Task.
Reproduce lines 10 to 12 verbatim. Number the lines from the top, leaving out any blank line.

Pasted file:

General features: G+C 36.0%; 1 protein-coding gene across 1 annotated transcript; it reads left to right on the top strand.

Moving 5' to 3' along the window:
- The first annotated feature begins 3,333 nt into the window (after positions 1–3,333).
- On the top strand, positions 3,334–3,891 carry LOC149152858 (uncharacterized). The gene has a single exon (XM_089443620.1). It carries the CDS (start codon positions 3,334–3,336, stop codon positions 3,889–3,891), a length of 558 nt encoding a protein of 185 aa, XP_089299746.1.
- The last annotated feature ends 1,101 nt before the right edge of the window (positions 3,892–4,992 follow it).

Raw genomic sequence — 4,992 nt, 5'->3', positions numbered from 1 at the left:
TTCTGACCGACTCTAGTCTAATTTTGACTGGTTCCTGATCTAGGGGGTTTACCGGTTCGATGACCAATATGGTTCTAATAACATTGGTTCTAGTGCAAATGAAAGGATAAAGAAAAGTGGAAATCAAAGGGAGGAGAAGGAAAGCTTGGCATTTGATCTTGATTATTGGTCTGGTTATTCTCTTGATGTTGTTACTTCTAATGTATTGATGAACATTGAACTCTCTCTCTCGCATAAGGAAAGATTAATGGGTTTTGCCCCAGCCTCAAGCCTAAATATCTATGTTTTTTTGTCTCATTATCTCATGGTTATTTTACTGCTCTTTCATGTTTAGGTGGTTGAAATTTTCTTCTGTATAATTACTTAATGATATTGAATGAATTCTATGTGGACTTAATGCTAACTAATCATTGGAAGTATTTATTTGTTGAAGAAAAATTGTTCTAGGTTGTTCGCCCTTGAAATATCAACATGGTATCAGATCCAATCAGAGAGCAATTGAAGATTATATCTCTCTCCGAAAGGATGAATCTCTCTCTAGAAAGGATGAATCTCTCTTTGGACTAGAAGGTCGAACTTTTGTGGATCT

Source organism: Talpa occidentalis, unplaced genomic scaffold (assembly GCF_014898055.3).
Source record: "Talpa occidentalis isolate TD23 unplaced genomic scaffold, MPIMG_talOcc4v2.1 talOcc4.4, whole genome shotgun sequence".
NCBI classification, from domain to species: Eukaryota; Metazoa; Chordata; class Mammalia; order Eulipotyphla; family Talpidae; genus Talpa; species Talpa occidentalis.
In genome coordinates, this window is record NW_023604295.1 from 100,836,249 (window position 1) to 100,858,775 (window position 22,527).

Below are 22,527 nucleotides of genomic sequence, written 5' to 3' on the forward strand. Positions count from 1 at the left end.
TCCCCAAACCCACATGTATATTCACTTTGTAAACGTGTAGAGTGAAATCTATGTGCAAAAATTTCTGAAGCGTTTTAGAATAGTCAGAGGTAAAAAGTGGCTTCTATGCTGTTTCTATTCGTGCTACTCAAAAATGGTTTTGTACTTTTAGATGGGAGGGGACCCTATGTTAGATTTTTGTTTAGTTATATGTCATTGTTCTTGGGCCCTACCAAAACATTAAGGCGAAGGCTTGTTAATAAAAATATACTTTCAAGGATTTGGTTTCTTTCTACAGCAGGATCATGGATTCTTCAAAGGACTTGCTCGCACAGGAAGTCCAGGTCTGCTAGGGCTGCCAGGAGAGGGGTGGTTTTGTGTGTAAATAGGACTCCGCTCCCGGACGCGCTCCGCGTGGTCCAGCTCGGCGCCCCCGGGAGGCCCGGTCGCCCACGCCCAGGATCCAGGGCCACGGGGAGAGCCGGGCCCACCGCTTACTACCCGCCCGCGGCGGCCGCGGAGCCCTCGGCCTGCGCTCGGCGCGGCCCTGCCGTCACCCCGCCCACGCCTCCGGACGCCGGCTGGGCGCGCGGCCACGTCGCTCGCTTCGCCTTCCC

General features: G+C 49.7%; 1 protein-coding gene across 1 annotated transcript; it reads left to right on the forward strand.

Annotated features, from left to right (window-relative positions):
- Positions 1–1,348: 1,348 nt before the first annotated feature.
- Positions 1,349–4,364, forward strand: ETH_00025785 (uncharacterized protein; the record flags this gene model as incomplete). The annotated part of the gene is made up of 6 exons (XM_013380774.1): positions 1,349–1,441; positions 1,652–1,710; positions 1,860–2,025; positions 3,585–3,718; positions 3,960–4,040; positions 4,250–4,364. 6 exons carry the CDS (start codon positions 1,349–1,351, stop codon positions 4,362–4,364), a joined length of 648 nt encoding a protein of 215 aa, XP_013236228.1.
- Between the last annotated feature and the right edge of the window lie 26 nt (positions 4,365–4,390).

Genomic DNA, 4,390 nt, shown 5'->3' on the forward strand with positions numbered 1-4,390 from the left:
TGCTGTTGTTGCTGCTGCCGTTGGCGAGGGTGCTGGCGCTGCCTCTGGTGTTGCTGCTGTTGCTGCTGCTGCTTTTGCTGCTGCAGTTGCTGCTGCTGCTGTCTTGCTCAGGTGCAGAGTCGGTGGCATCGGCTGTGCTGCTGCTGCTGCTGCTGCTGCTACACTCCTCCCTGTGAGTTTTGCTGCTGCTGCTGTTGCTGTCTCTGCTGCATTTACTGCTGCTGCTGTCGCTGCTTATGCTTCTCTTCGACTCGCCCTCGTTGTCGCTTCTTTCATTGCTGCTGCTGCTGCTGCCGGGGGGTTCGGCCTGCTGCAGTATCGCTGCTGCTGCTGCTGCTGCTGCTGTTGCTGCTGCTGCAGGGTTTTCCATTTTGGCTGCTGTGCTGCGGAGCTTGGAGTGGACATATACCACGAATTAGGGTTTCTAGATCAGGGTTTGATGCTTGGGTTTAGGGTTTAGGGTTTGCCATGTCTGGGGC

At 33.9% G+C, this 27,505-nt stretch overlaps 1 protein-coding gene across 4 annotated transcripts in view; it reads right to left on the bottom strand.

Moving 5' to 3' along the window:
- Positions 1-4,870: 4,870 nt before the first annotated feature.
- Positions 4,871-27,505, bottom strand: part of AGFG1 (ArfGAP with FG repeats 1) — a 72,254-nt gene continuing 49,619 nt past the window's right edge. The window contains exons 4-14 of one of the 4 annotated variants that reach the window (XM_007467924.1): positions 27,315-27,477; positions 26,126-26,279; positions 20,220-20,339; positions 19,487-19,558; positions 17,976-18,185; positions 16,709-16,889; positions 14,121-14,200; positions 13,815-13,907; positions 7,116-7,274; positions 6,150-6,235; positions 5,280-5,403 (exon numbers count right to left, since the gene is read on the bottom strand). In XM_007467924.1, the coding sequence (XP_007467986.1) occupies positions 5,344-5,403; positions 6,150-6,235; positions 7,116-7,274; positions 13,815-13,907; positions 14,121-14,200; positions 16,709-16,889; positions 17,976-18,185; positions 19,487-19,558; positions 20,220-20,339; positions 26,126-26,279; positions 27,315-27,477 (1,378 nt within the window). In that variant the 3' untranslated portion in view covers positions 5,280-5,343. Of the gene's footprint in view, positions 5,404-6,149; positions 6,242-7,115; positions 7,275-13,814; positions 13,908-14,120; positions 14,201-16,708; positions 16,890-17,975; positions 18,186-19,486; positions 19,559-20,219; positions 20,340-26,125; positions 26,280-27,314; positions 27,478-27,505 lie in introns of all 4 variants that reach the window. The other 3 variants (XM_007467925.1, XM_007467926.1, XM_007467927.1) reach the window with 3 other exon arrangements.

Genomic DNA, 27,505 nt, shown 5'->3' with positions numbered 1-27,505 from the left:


NCBI classification, from domain to species: Eukaryota; Metazoa; Chordata; class Mammalia; order Eulipotyphla; family Talpidae; genus Talpa; species Talpa occidentalis.
In genome coordinates, this window is record NW_023604295.1 from 100,836,249 (window position 1) to 100,858,775 (window position 22,527).

Below are 22,527 nucleotides of genomic sequence, written 5' to 3' on the forward strand. Positions count from 1 at the left end.